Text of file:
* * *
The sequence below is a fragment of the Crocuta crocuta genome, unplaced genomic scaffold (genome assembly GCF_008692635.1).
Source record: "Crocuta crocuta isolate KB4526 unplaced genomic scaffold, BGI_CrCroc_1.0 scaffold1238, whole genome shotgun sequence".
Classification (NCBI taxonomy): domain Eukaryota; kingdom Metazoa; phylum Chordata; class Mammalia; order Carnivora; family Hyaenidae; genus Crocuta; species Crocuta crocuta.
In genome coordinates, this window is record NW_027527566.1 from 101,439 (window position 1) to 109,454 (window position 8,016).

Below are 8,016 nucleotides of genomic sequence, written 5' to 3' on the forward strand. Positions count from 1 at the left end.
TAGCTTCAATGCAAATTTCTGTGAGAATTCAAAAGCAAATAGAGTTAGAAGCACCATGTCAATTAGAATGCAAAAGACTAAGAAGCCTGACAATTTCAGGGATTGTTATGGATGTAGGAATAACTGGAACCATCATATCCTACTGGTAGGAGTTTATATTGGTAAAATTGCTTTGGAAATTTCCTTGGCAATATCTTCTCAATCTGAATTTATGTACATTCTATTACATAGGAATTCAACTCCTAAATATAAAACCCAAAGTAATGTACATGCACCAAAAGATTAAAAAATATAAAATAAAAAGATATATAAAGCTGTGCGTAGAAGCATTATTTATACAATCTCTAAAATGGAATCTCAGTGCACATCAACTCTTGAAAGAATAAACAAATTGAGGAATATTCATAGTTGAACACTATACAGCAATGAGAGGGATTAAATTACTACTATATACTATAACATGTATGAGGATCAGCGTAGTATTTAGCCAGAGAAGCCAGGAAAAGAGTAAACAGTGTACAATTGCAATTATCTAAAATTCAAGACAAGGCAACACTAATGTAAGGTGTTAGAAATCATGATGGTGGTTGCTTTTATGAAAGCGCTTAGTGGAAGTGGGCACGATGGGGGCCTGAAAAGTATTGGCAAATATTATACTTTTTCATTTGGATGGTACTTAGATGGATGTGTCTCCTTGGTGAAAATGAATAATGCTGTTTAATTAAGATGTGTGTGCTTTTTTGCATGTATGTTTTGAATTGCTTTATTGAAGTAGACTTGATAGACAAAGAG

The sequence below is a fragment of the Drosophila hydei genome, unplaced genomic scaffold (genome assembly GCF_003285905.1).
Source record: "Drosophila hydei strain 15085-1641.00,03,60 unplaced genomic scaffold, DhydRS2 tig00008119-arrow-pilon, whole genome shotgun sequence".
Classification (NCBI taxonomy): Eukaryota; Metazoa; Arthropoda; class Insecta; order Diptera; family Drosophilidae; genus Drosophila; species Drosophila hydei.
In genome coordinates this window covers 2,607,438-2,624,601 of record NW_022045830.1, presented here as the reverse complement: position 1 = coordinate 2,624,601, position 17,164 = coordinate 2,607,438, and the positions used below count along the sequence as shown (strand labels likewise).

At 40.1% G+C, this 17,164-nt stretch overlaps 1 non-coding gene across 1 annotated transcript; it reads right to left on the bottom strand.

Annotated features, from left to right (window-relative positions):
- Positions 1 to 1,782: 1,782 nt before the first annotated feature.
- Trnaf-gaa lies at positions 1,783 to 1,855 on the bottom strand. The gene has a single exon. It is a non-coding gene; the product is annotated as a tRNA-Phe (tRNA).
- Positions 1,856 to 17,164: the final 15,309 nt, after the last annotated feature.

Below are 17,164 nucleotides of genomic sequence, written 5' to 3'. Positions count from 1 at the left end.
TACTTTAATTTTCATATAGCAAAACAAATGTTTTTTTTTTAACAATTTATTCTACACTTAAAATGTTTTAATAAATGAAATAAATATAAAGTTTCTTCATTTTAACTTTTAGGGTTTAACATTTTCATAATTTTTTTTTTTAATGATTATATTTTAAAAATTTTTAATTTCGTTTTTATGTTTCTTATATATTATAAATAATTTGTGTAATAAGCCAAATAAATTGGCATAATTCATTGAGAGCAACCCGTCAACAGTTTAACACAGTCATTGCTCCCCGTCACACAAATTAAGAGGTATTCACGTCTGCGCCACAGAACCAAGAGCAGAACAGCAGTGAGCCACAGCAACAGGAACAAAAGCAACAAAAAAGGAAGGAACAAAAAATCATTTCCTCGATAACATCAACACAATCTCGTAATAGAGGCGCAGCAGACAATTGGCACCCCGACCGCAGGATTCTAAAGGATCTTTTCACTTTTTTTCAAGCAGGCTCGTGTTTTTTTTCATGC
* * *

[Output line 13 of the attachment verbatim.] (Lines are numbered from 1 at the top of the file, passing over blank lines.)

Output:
- Positions 1 to 1,782: 1,782 nt before the first annotated feature.